Gizmodo gives poor password advice

Don’t change your passwords unless you have a reason to change your passwords.

Graham Cluley
@gcluley

On Friday, popular tech news site Gizmodo published an article with the title: “Go Update Your Passwords Right Now”:

Hey, you, casual internet user. Why not go and update your passwords right now? I’m not trying to boss you around or anything, but semi-frequent password changes are widely considered a great way to avoid getting hacked and having your information spilled all over the web.

Well, I don’t agree with the advice from Gizmodo.

I think the time to change your password is if you believe there’s a good reason to change your password – for instance, if you think your password may have been breached, or if you believe you may have chosen a weak password or reused the same password in multiple places.

Check out the video I made four years ago on this very subject.

Enforcing or encouraging users to change their passwords can lead to people falling into the trap of choosing weaker passwords rather than strengthening their security.

Imagine, for instance, working at a company where you are asked to change your password on the first day of every month.

Workers could all too easily grow fatigued of conjuring up (and remembering) new passwords and find themselves choosing passwords like:

    bananajan
    bananafeb
    bananamar

and so on…

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No less an authority than NIST, the National Institute of Standards and Technology, has also advised against companies and services requiring users to change their passwords unless there’s a good reason:

Do not require that memorized secrets be changed arbitrarily (e.g., periodically) unless there is a user request or evidence of authenticator compromise.

When there are good reasons to change your passwords, you should definitely change them – and make them strong, hard-to-crack and unique. I recommend using a password manager to generate random passwords and to store them securely for you.

But if you don’t need to change your passwords, maybe you shouldn’t.

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Graham Cluley is a veteran of the anti-virus industry having worked for a number of security companies since the early 1990s when he wrote the first ever version of Dr Solomon's Anti-Virus Toolkit for Windows. Now an independent security analyst, he regularly makes media appearances and is an international public speaker on the topic of computer security, hackers, and online privacy. Follow him on Twitter at @gcluley, or drop him an email.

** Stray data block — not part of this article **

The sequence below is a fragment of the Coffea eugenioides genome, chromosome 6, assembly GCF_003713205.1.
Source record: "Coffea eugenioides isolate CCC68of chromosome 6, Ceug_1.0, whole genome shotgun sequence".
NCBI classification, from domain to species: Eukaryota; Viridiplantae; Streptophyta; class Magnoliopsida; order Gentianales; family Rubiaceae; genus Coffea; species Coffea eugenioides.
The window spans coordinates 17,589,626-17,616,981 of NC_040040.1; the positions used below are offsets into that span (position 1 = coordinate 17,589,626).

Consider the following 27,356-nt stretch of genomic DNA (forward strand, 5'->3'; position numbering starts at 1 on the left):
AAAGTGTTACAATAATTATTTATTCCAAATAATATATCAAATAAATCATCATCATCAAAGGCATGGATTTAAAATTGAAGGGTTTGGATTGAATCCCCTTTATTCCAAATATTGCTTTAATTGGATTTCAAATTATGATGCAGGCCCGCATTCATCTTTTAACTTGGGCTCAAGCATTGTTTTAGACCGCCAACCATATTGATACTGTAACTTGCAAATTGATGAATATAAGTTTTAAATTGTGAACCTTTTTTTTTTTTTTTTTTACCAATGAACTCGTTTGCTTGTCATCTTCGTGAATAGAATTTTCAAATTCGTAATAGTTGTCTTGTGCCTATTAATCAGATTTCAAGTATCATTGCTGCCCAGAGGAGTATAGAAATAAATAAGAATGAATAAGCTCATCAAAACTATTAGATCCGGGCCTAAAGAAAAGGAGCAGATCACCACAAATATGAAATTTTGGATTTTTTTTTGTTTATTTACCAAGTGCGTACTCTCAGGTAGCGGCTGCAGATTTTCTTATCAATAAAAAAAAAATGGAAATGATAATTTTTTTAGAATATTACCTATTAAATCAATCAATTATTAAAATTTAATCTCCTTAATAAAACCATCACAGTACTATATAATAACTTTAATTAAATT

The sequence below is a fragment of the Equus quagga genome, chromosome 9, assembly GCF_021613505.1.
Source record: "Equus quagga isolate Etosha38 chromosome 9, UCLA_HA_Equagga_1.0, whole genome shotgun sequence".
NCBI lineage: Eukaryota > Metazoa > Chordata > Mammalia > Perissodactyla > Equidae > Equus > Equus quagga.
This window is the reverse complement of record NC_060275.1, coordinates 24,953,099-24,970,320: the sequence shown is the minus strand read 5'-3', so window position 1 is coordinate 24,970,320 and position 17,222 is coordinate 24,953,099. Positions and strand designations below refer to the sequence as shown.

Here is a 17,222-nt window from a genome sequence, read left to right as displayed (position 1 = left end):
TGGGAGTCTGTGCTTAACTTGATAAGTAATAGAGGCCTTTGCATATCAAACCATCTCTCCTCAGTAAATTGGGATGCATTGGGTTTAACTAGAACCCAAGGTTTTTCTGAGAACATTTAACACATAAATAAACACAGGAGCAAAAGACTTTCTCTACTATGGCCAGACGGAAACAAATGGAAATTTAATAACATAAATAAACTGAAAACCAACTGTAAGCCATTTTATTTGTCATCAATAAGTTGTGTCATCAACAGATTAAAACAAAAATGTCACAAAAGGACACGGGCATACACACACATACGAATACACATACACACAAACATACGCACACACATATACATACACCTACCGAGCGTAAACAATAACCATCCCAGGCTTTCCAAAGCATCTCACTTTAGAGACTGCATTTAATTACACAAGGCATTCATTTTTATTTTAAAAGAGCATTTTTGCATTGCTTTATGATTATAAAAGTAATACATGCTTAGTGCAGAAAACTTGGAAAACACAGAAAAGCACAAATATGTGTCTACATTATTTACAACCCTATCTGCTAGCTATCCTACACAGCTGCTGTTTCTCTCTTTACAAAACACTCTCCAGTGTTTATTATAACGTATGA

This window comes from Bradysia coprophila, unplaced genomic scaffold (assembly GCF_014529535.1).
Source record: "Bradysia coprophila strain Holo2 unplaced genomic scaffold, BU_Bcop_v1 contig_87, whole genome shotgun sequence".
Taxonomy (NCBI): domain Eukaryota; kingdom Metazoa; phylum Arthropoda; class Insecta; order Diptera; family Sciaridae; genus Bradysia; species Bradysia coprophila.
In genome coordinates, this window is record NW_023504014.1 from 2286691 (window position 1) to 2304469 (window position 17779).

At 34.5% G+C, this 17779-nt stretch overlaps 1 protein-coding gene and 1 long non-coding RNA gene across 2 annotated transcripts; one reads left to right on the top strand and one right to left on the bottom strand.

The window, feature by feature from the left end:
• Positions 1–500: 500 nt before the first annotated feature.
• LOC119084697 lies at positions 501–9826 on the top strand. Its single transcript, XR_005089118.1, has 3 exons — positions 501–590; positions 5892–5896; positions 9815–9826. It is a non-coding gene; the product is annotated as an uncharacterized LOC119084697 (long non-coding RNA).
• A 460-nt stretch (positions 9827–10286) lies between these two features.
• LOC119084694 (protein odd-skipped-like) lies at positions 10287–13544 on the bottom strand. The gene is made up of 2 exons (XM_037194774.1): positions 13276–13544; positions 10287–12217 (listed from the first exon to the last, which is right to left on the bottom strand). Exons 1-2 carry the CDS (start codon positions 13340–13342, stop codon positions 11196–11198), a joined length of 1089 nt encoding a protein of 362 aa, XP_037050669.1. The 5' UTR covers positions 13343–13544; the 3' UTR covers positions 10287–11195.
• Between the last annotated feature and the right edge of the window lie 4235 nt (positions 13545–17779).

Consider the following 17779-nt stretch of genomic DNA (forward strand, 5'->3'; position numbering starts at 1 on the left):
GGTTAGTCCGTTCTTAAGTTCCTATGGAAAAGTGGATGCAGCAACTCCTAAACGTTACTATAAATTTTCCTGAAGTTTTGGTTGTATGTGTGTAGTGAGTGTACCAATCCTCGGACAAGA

3 comments on “Gizmodo gives poor password advice”

  1. The UK NCSC guidance is great for how to define password policies and like NIST, also recommends not forcing password changes where possible https://www.ncsc.gov.uk/collection/passwords/updating-your-approach

    1. except the UK NCSC also prominently advise the public to store their passwords in their browsers.
      This is more universally regarded as a terrible idea for a variety of reasons not least of which is that so many users are so careless about leaving access to their PCs and browsers open to others in which case so are their passwords.
      (Windows access password or other access on a post-it on the monitor, browser not password secured…….)
      Also if you simply allow a friend or someone else to use your PC without making them use a guest account (as most people will casually do) they this will also give them access to your passwords.)
      In addition key-logging software or spyware is more likely to be able to access your password this way than through a secure password manager.
      Beyond that many types of malware can access the browser and there are various software packages that can easily access the passwords in the browser for someone else. IMHO it's a daft idea.

      see here:
      https://www.ncsc.gov.uk/cyberaware/home

      I contacted them to ask them how they could justify giving this awful advice to the public but they never bothered to reply.

  2. Slight obverse to change/don't change PW: As Network & security Mgr for a certain large bank I was informed that some accounts (in a 24-hour section) had never logged out in several months – yet no-one worked more than usual shifts hours. Investigation showed group agreement on a shared password and login ID made life simple for the team when ever there was a change of staff/sickness/holidays, or even just breaks. All the usual RACF controls were also off for that Group so did not surface until we did a Bank-wide audit of account usage. Whether the Change password rule had – in the past – upset some senior manager or it was sheer incompetence by an earlier Network Mgr/staff was never determined but it showed us the nature of the problem we faced trying to raise security to even basic levels.

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